It dates to the 1st century AD, though it was most likely built over a pre-existing gate from the 1st century BC. An inscription dating from emperor Gallienus' reign reports another reconstruction in 265 AD. The Via Postumia (which here became the decumanus maximus) passed through the gate, which was the city's main entrance and was therefore richly decorated. It also originally had an inner court, now disappeared.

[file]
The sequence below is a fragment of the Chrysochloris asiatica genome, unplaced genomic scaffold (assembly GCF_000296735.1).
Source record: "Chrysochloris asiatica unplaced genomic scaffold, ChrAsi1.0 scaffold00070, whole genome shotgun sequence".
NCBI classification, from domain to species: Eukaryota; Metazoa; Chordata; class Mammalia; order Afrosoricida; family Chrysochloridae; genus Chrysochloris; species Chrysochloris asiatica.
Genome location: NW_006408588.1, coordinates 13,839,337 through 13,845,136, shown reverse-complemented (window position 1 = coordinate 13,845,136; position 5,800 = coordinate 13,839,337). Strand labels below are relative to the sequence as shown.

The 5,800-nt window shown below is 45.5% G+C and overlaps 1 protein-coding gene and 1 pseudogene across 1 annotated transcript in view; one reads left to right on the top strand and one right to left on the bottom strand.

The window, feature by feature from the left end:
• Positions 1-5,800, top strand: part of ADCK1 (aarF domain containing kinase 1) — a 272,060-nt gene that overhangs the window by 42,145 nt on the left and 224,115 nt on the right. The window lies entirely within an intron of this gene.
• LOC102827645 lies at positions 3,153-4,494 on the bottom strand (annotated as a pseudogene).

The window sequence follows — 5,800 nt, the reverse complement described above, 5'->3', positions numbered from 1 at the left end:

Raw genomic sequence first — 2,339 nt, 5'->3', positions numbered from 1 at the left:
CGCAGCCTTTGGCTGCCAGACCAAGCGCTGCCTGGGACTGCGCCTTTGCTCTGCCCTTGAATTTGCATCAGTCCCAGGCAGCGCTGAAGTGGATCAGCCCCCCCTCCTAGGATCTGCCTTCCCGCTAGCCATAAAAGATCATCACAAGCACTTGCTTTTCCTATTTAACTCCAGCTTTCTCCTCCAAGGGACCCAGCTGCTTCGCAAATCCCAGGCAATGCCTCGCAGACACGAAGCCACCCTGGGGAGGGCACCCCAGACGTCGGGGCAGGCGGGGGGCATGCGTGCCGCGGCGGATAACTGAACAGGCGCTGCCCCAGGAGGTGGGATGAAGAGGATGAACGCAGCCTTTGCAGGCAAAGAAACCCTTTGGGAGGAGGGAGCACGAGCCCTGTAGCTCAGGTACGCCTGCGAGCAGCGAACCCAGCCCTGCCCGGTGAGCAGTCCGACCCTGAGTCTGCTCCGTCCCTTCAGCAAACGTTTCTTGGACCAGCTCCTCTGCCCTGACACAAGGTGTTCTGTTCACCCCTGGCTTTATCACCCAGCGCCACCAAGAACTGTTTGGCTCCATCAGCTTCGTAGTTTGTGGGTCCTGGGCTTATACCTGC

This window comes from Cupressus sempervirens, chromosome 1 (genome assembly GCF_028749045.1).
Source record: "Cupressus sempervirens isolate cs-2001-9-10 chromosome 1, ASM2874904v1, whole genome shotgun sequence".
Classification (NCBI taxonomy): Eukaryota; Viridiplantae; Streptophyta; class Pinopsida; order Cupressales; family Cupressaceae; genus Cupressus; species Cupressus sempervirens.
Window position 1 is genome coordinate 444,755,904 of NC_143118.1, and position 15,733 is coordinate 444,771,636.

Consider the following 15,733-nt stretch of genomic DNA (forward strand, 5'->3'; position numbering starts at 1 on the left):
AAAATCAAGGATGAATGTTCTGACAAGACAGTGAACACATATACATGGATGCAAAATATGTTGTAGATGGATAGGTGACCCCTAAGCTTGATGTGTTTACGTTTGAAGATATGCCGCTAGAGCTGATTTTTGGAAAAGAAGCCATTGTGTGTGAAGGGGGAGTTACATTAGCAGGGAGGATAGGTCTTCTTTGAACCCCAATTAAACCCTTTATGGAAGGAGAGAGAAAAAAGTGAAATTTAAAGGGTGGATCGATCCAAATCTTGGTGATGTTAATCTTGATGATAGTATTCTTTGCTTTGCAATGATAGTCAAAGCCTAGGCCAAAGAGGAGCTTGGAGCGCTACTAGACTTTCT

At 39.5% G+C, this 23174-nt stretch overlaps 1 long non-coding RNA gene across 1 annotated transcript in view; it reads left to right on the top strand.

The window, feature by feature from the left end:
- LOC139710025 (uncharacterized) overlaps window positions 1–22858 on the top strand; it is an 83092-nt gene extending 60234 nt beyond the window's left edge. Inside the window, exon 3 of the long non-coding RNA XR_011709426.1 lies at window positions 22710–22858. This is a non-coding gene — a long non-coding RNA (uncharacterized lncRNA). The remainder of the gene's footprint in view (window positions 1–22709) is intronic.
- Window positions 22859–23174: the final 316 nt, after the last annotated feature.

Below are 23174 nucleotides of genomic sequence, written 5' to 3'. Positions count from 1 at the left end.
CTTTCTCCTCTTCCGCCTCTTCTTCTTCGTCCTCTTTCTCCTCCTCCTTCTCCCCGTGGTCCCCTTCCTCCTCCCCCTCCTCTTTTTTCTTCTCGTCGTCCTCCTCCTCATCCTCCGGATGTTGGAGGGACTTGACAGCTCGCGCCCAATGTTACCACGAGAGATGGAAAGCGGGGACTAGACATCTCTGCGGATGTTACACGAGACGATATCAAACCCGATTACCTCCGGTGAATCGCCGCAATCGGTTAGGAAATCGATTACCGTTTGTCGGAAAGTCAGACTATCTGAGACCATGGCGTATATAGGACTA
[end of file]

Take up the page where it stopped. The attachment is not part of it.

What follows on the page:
The gate's Roman name was Porta Iovia, as it was located near a small temple dedicated to Jupiter lustralis. In the Middle Ages it was called Porta di San Zeno, while the current name derives from the guard soldiers which were paid the dazio (Latin bursarii).
The façade, in local white limestone, has two arches flanked by semi-columns with Corinthian capitals which supports entablature and pediment. In the upper part is a two-floor wall with twelve arched windows, some of which are included in small niches with triangular pediment.